Silencing Palestinian solidarity speech at Columbia

After posting a statement on our group Facebook page in solidarity with the newly launched Boycott, Divestment and Sanctions campaign on campus, we, the Barnard-Columbia Socialists, have found ourselves the….

After posting a statement on our group Facebook page in solidarity with the newly launched Boycott, Divestment and Sanctions campaign on campus, we, the Barnard-Columbia Socialists, have found ourselves the victims of an apparent intimidation campaign launched by pro-Israel students. The ostensible reason for these attacks? The inclusion of a popular Palestinian chant, “Long live the Intifada!” in one of our Facebook posts.

On Feb. 22, Spectator published an op-ed by Amalia Reich. In it, Reich stated that our Facebook status made her feel “exposed and unprotected” and that our statements were “only one step away from actually conducting [violence].” Since then, pro-Israel groups on campus such as Students Supporting Israel and Aryeh: Columbia Students Association for Israel have teamed up with their well-funded national backers to paint our solidarity with the Palestinian liberation struggle as a call to violence, terrorism, and anti-Semitism. A petition signed by 600 students, alumni, and faculty members was also recently released, accusing us of “malicious incitement” and claiming that our views on the Palestinian struggle “should find no welcome within our campus discourse.”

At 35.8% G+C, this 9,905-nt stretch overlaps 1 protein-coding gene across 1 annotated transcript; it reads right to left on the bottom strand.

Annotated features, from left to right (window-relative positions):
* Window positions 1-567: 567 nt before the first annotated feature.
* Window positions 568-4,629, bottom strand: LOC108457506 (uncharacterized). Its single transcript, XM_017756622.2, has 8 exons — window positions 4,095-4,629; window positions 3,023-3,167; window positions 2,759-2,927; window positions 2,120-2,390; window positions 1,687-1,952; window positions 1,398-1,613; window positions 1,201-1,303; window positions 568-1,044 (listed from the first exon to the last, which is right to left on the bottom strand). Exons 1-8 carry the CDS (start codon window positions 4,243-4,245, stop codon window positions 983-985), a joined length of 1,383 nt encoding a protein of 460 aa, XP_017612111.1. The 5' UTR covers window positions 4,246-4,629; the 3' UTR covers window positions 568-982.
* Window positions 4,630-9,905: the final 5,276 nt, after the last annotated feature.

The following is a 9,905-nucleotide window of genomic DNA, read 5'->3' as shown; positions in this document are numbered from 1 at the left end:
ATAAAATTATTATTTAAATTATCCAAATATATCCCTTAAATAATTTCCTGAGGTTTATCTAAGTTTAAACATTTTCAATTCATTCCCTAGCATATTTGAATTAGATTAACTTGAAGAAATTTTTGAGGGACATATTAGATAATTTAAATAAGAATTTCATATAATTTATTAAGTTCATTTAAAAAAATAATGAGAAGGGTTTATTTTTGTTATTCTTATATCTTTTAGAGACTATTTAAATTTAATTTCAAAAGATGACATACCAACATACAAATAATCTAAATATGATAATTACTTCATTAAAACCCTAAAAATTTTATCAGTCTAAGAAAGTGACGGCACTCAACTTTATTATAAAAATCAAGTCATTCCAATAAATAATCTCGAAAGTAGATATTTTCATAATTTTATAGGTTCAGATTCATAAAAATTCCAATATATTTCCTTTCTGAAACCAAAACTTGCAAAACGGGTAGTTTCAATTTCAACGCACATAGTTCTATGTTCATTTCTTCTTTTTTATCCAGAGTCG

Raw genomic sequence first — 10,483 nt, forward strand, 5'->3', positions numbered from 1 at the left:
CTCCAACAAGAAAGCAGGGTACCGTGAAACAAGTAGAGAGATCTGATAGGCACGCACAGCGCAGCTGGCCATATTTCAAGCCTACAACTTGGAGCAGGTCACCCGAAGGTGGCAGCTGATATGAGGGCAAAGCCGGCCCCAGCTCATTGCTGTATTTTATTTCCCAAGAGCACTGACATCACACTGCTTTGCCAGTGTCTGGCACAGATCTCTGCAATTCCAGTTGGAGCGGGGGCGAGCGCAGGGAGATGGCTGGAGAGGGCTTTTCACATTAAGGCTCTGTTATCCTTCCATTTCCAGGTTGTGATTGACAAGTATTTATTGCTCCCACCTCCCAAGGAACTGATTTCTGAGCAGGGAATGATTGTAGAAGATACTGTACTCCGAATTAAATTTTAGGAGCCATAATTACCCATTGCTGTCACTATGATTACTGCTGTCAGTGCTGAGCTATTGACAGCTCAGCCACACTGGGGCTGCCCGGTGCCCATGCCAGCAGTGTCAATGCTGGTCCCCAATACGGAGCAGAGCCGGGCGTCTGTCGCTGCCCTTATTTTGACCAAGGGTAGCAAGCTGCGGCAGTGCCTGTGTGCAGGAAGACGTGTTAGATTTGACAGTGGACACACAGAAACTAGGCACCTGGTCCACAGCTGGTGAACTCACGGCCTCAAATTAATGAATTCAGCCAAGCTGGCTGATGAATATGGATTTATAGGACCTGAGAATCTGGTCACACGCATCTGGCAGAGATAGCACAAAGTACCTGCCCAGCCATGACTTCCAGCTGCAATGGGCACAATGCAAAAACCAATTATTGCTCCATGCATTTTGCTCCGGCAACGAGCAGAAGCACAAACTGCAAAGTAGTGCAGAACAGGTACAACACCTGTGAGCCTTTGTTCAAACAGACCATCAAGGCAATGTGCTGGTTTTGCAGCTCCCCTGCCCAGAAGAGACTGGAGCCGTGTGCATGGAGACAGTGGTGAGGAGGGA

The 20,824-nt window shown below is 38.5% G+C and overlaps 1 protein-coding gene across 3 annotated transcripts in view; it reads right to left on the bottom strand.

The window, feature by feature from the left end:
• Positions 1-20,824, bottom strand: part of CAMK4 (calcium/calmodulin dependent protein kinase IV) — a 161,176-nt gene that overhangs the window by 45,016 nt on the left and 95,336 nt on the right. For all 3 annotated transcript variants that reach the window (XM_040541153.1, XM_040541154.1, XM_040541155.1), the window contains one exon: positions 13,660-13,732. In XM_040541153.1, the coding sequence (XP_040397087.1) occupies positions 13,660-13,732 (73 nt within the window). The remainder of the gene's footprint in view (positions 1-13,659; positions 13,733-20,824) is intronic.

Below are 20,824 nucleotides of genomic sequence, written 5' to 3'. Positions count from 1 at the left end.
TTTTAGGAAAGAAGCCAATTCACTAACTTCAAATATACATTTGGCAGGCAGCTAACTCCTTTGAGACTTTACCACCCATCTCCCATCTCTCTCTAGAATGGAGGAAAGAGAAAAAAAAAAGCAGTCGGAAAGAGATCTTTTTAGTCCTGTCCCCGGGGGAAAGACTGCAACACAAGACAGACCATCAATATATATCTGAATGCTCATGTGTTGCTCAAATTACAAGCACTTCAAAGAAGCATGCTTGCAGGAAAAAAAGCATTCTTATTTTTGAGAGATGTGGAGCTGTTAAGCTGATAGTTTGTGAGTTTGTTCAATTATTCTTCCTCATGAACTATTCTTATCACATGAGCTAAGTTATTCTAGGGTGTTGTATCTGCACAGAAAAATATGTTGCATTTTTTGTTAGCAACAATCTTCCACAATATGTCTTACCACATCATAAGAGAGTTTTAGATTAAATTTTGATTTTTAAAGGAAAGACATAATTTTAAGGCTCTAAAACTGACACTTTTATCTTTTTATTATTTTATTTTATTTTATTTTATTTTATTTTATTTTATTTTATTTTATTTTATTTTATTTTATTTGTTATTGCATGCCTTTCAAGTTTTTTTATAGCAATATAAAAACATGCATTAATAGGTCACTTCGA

But in the past few days, this attack has moved from a social media smear campaign to administrative action. We were informed Monday that more than 60 students have coordinated the submission of complaints to the administration claiming that the post constituted a threat of violence to pro-Israel students on campus.

To be clear, these allegations are patently false. Our statement was neither a call for, nor an endorsement of violence. Reich’s insistence that the Arabic word “intifada” means “armed uprising” and represents a call to violence rests not on fact but on racist stereotypes of the Arab-speaking world. The literal meaning of the word “intifada” is actually “shuddering” or “to shake off,” though it is more commonly understood to mean “uprising.” It is a testament to Zionist racism that their fixation on Palestinian violence has caused them to distort the meaning of this word.

We believe that the real intent of these complaints and misrepresentations is to stifle the free expression of ideas on campus—and, specifically, to marginalize and intimidate anyone standing in solidarity with the Palestinian struggle. This is not unique to our campus. The group Palestine Legal, in collaboration with the Center for Constitutional Rights, has documented what they have called The Palestine Exception to Free Speech after receiving hundreds of complaints from students and scholars pointing to a pattern of censorship, restriction, and punishment of those advocating Palestinian rights. And the “lodging of false and inflammatory accusations of anti-semitism and support for terrorism” is one of the tactics Palestine Legal has seen repeatedly deployed.